Marginal error leads math to a close loss


The current team anticipates officer applications to ensure a victorious future.

Following a five-win streak, Diamond Bar High School’s math team was eliminated in the Math Madness competition after a 29-32 loss against Cranbrook Kingswood Upper School. 

Math Madness is an annual team-based tournament that offers members of all levels the opportunity to compete every fall and spring. It follows a single elimination bracket style until one school is deemed the champion. Each match in the competition consists of eight questions, worth one point each, which must be completed in under 30 minutes. The top five participants from a school represent the team’s score, with the maximum points possible being 40 points.

Before competing in the national competition, the math team partook in the American Mathematical Competition, the biggest event of the year, on Nov. 11 and Nov. 16. Members who score past a certain threshold, representing the top percentile of test-takers, are eligible to take the American Invitational Mathematical Exam later on in the school year.

“We haven’t gotten the AMC scores just yet but I think we did okay,” vice president senior Bobby Zhu said via discord. “There were some takers who did a lot of problems, which hopefully leads to a high score.”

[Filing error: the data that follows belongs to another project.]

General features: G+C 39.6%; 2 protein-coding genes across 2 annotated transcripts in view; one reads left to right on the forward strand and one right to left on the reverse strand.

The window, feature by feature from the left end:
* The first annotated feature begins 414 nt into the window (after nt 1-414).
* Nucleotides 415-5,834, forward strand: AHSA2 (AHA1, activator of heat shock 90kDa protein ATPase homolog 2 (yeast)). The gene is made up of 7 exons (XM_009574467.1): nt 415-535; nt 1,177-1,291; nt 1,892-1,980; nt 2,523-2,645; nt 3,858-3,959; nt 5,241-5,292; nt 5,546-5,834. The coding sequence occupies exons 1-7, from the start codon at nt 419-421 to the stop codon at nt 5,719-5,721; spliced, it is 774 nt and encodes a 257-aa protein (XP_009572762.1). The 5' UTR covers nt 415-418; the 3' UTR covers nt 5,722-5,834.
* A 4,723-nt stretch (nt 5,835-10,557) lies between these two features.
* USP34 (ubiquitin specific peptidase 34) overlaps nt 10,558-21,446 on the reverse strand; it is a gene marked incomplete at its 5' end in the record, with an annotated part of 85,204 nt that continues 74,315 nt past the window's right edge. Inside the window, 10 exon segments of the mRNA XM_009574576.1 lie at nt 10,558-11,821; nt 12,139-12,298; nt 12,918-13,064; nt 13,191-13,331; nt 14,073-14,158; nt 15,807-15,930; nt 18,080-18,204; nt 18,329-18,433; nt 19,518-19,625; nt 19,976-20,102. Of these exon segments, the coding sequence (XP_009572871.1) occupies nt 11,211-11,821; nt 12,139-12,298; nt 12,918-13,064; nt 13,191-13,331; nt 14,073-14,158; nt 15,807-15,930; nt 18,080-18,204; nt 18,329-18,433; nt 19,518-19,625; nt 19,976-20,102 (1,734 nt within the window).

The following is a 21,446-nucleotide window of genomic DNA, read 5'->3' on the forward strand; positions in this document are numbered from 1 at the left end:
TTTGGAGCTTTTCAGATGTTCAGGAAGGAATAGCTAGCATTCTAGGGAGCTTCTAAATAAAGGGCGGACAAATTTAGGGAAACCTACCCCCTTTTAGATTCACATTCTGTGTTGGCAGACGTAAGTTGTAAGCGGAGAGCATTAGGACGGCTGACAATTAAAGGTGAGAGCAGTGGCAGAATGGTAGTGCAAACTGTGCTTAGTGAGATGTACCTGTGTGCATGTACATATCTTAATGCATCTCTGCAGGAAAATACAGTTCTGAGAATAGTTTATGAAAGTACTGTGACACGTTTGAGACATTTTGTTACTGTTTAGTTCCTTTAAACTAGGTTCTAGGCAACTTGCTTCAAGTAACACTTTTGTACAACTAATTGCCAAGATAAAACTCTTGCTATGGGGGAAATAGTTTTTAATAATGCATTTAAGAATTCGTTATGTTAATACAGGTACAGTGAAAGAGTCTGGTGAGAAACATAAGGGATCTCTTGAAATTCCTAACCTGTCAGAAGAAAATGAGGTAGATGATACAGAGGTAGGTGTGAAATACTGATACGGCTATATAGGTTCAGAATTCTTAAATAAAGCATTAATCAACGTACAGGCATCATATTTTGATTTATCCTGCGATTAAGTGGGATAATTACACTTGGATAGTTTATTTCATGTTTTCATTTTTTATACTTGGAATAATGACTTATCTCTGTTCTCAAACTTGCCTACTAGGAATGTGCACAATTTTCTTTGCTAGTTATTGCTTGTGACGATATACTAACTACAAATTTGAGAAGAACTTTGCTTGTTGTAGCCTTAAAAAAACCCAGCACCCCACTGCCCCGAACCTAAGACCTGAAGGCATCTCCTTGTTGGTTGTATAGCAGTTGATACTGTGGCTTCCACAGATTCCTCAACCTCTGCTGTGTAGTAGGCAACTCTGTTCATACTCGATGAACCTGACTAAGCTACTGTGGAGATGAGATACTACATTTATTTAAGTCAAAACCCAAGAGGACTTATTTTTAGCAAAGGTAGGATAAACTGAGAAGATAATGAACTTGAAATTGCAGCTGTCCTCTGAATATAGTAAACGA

Prior to competing in the math madness event, the schools are ranked through two weeks’ worth of qualification matches in order to properly determine the division the school is in. Despite having placed in the first division, the DBHS members didn’t perform as well as they had anticipated, leading to an early elimination. 

“Our team has been performing fairly well [for the] most part,” secretary junior Aaron Sun said via discord. “One main reason that our team lost was the fact that the AMC competition was right before the Math Madness match and all the team members were exhausted from taking two math tests in a row.”

To prepare for the event, the team participates in several scrimmages with other schools, alongside hosting weekly workshops to review previous matches and learn new topics. In addition, many team members take advanced math classes at DBHS to keep their minds sharp with some self-studying the subject beyond what is taught in school. 

“We prepared by hosting workshops to both review past competitions, and also learn new topics like counting, factoring, et cetera,” president senior Emma Fu said via discord. 

Math Team members junior Andrew Huang and Sun have excelled on the team, contributing top scores almost every week which attest to their long-standing experience in similar competitions. 

“They have been performing well in our competitions, and also are great at teaching the other members during our weekly workshops,” Fu said. 

Although the team did not do as well as they anticipated for the Math Madness competition, they will continue to compete in future functions this year including the California Math League, Purple Comet and Rocket City Math League events. 

“For the future, I am hoping younger math team members will apply as officers,” Zhu said. “I see a lot of potential in them and they can lead the team to success.”